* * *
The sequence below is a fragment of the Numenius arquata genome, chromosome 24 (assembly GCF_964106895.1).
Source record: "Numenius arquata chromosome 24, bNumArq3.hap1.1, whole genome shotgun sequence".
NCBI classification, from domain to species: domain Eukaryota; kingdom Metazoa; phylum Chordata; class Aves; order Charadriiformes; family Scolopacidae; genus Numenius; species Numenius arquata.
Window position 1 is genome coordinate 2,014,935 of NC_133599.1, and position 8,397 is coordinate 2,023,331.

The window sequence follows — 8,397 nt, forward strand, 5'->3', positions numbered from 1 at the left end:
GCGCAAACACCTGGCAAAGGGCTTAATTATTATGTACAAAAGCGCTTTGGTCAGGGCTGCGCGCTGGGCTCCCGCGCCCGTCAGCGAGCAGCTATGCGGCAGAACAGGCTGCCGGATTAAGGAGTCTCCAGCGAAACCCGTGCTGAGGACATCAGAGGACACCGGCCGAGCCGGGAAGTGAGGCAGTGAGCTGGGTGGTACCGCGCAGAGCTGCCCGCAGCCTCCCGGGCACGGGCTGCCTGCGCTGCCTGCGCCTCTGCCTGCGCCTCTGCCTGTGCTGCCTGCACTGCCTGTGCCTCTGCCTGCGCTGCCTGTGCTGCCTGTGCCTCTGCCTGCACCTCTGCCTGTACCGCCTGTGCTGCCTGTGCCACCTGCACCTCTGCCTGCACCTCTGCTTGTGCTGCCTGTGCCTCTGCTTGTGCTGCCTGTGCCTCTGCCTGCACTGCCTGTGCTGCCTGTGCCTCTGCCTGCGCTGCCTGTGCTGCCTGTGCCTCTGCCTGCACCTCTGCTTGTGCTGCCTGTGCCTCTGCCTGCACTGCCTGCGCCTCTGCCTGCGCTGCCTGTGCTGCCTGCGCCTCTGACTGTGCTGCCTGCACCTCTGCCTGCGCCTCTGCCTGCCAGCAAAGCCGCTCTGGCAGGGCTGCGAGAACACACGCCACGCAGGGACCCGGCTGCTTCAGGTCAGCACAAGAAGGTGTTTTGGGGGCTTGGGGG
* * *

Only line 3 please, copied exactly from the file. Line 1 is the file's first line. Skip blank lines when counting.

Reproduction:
NCBI classification, from domain to species: domain Eukaryota; kingdom Metazoa; phylum Chordata; class Aves; order Charadriiformes; family Scolopacidae; genus Numenius; species Numenius arquata.